Racing to Rescue My Photos

When Narrative announced they had gone out of business, the email referred to the upcoming release of a tool to download all the photos from their servers. It also pointed to a Facebook group for further discussion. Since I'm not on Facebook (and have actually blocked it on some of my devices), I didn't go there and waited for said release of the downloader.

When nothing happened, I did eventually peek into the Facebook group, only to discover that they had announced the downloader tool there and that it was even up to version 1.0.1 already. So I downloaded that tool and let it do its thing.

The downloader app lets you download your photos and videos separately. I started with the videos. I haven't really used that option in the Clip 2 a lot. As it turns out, I had recorded quite a few accidental videos, when I had activated video capture for a special occasion, e.g. a concert, and then forgot to turn it off again. So when I doubled-tapped on the Clip to wake it up or take a photo, it was instead taking a short video clip. The results of me walking along a street somewhere are nauseating to watch. I had no idea humans are swaying so much when walking ...

After the videos, it was time for the photos. Now, I've been a user of Narrative since the Kickstarter days, so there were a lot of those. The downloader happily announced that I had over 300,000 photos and proceeded to download them, starting with the most recent.

Lonely Bike Alas, progress was very slow. At first, I thought it was because the servers were overwhelmed with everybody downloading their photos all at once. So I simply let it run and even went out of town for two nights. When I came back, there was still not a lot of progress (somewhere in the low 20,000s, IIRC).

In the meantime, a new email from Narrative had arrived which, for the first time for those who hadn't been to the Facebook group, announced the availability of the downloader app. It also mentioned October 31, but I missed the importance of that date on the first read. Only when I visited the Facebook group did it dawn on me: They were going to shut down the servers on October 31. So it was really important to get that download to finish until then.

Frustrated with the slow downloader, a few people had written their own downloader tools and announced them on Facebook. I tried one but couldn't get it to work. Fortunately, Narrative (or what's left of them) had released version 1.0.2 of their downloader, which finally worked in an acceptable speed.

Japanese Gate In the end, it took me about a week to download all those 300,000 photos. In the meantime, it occurred to me that I had a second account with Narrative, from the very early days, that actually contained the very first photos from my very first clip, starting December 27, 2013 up until March 12, 2014, when it suddenly stopped working. I got a replacement clip and created a new account for it - the one which in the end had the 300,000 photos from a total of 4 clips. Yes, I got a few more replacements: The second clip had battery problems, the third one developed an ominous black spot, and the fourth one is working just fine to this day. The Clip 2 I got later is also using this account.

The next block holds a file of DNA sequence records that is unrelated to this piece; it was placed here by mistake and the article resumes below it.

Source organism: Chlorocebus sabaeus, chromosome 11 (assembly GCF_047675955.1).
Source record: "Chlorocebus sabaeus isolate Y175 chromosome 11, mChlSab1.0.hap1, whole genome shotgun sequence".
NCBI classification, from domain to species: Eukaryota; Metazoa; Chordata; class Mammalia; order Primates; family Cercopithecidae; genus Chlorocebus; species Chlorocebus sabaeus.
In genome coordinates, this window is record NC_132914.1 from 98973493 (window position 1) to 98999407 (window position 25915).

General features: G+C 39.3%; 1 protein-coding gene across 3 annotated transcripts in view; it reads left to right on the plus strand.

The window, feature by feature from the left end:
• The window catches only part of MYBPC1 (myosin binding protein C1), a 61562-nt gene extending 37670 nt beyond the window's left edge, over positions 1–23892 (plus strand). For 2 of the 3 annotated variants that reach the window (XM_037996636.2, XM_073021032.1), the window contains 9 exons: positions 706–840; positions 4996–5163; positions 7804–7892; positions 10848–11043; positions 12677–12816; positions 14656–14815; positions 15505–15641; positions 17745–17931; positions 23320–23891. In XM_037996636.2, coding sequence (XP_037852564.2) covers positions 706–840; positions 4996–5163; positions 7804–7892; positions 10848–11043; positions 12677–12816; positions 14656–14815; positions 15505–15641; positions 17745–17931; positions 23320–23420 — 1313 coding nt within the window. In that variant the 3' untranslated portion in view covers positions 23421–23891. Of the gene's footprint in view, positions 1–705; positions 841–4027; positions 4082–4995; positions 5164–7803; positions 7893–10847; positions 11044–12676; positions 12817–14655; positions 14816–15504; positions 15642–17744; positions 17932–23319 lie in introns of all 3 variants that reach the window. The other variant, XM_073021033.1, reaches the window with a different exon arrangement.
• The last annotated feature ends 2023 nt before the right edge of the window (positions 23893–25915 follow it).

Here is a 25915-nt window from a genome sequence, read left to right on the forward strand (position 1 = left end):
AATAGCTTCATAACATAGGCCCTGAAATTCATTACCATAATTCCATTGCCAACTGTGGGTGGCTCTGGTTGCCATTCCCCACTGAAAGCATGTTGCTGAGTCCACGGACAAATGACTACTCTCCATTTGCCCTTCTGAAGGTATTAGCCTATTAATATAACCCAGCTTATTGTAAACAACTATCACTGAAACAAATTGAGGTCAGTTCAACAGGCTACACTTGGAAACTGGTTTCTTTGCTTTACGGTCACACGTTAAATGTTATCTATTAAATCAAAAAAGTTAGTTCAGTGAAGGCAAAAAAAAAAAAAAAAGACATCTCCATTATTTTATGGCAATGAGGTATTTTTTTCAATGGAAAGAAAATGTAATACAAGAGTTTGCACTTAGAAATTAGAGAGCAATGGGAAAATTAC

So I'm downloading those early photos as I type this and expect it to be done by tomorrow. Then I have at least a complete copy of everything that was on their servers. I'll have to sit down some day and merge that dump with what I already have locally, since I was using the option to keep local copies as much as possible. There were a few hiccups and malfunctions, though, so I'm missing a few moments in my local copies. At the same time, there may have been cases where I only kept a local copy.

I'm also going to try out the alternative downloaders again, since they promise to download some additional meta data that the Narrative one doesn't download. With October 31 looming, it's just a race to download as much data as possible and only look at it later. I'll then have to find a way to store all that data in a safe and accessible way locally. I also have yet to find a routine for me to look at the new photos, which are now only dumped into a directory on my hard drive. The Narrative app and website, which made viewing these easier, will be missed.

Looking Back

Sunshine Watching the download progress over the last week made me appreciate the Narrative Clip for what it is again. It records your life and it helps you remember. I kept looking randomly at the last photos that were just downloaded and discovered events I had long forgotten about: "Hmm, so what did I do on that day? Oh, yes, that's when I was at that event and met these people." And as it went back through time, more and more boring photos of my daily commute to my workplace back then appeared. Which reminded me of one of the reasons why I had finally quit that job (and makes me appreciate the less routine life I have now even more).

So while I'm still the odd one with the camera around here, I'm not regretting getting the Narrative Clip at all. In fact, I'm happy that I got it so that it could record all those moments for me to look back to. I may have had a few gripes with the Clip 2's performance initially, but other than that I only had positive experiences with the product and the people behind it. Thanks, Narrative. Too bad it didn't work out for you.

Creative Commons Licence "Racing to Rescue My Photos" by Dirk Haun is licensed under a Creative Commons Attribution-ShareAlike 4.0 International Licence.


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